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Grad school question

  1. Jan 9, 2014 #1
    I was thinking about going to grad school to study philosophy of physics and math, and logic and paradoxes.
    I was googling around to try and find a school, Columbia has something like it,
    If I get a Masters or doctorate in this field, would it be hard to get a teaching position at a university? Or should I do something more applied.
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  3. Jan 10, 2014 #2

    Simon Bridge

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    The field would be work in philosophy.
    Note: it is hard to get a teaching position at a University - period.
    A minimum standard to have a reasonable hope would be a PhD.
  4. Jan 10, 2014 #3


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    https://www.physicsforums.com/blog.php?b=4536 [Broken]

    ... and people thought getting a job in physics is difficult!

    Last edited by a moderator: May 6, 2017
  5. Jan 10, 2014 #4

    Vanadium 50

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    The fact that you have identified exactly one program will give you some ideas of how competitive the job market will be.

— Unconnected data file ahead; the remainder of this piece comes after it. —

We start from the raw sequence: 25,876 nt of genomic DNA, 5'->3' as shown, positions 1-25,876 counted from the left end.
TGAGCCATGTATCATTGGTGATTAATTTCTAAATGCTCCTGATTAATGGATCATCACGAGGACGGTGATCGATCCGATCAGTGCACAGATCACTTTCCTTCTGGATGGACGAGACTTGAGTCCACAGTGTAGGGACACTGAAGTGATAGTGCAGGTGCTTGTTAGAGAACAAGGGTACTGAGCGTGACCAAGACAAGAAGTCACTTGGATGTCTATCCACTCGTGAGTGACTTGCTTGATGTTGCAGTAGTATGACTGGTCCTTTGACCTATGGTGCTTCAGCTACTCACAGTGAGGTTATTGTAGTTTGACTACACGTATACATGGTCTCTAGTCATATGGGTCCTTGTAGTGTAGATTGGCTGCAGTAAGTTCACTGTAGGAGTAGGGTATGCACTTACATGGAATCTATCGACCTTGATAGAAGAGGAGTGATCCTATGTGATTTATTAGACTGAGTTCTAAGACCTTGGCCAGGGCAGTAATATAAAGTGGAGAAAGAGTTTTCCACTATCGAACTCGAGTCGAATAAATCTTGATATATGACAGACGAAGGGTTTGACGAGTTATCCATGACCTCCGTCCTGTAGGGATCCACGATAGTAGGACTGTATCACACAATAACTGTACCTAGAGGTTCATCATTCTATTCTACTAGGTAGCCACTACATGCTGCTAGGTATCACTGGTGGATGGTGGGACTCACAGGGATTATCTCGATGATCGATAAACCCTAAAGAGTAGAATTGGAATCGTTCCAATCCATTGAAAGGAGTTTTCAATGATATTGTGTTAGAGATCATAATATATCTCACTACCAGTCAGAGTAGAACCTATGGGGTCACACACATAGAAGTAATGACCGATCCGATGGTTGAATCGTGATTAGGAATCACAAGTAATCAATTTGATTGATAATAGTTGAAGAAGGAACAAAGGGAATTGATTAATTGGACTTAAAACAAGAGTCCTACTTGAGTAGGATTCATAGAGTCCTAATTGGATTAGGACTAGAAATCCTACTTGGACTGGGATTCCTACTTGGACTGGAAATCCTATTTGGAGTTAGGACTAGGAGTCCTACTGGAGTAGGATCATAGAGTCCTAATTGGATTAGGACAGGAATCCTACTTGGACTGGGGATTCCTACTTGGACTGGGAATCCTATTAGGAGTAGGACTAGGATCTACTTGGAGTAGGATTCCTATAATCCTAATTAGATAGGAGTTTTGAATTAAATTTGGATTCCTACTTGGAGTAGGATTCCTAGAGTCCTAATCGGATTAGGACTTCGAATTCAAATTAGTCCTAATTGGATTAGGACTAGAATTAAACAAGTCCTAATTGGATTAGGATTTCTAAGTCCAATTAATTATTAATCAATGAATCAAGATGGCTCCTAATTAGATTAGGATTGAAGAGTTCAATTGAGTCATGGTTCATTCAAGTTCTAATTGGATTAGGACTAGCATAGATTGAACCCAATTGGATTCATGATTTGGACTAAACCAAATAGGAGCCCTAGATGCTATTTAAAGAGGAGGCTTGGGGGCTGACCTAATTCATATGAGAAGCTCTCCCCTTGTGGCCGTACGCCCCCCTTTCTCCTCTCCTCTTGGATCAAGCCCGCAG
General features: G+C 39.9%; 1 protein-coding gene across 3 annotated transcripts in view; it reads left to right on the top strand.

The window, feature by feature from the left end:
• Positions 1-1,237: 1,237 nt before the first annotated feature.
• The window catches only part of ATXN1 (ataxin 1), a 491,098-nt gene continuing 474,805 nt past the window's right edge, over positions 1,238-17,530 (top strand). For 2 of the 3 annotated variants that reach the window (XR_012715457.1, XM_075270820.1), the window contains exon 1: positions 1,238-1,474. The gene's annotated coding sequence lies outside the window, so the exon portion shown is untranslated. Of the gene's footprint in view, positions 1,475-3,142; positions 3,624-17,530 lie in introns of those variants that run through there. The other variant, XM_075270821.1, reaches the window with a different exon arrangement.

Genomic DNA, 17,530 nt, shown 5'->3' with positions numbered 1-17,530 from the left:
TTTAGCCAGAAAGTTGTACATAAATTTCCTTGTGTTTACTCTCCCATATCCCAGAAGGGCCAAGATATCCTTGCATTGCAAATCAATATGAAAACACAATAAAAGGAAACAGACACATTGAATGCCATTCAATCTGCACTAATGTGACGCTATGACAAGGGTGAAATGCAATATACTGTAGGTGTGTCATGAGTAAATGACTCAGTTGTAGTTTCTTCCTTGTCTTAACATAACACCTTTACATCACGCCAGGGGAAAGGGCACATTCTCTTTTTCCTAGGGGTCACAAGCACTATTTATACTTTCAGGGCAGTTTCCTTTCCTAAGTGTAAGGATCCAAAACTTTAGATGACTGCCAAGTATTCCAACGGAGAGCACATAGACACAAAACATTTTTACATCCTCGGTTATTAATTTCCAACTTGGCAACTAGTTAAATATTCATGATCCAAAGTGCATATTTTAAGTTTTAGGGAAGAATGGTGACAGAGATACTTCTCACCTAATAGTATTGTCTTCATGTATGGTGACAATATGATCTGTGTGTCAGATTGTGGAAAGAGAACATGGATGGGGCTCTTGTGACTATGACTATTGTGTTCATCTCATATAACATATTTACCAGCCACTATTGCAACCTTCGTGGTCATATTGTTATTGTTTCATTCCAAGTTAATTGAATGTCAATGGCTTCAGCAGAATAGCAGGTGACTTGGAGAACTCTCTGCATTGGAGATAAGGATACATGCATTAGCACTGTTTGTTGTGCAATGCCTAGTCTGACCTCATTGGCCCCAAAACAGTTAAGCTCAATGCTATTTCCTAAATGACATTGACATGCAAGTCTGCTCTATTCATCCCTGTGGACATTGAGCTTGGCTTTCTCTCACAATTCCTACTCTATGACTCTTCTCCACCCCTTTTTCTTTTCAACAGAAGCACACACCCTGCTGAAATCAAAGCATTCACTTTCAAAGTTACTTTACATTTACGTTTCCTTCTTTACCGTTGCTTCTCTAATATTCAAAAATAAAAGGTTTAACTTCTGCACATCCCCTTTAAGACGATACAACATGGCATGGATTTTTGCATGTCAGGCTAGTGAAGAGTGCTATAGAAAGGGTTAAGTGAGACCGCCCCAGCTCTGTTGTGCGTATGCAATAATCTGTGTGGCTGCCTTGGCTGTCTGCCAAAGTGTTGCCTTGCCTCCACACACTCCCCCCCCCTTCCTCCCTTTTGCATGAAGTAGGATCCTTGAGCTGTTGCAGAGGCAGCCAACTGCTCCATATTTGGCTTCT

6. Jan 10, 2014 #5


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    Something that's really helped me in my academic career has been to imagine the following scenario...

    You are given the task of raising the money to fund your research. You have a large amount of time - say one year, but the only way you can raise the monye is by randomly approaching people on the street, explaining whatever you want about the research in two minutes or less and asking for a donation.

    As you can imagine, this will be more easy to do for some subjects than others.

    Some problems may be so abstract that the only way you can get any money at all for them is to lump them together and sell them as "the value to solutions of abstract problems" but then, you have to split your pot with everyone else who is working on a related abstract problem.

    While this metaphor has it's limitations I think it gives you a good idea of how easy it is to get a job doing academic work of any kind.
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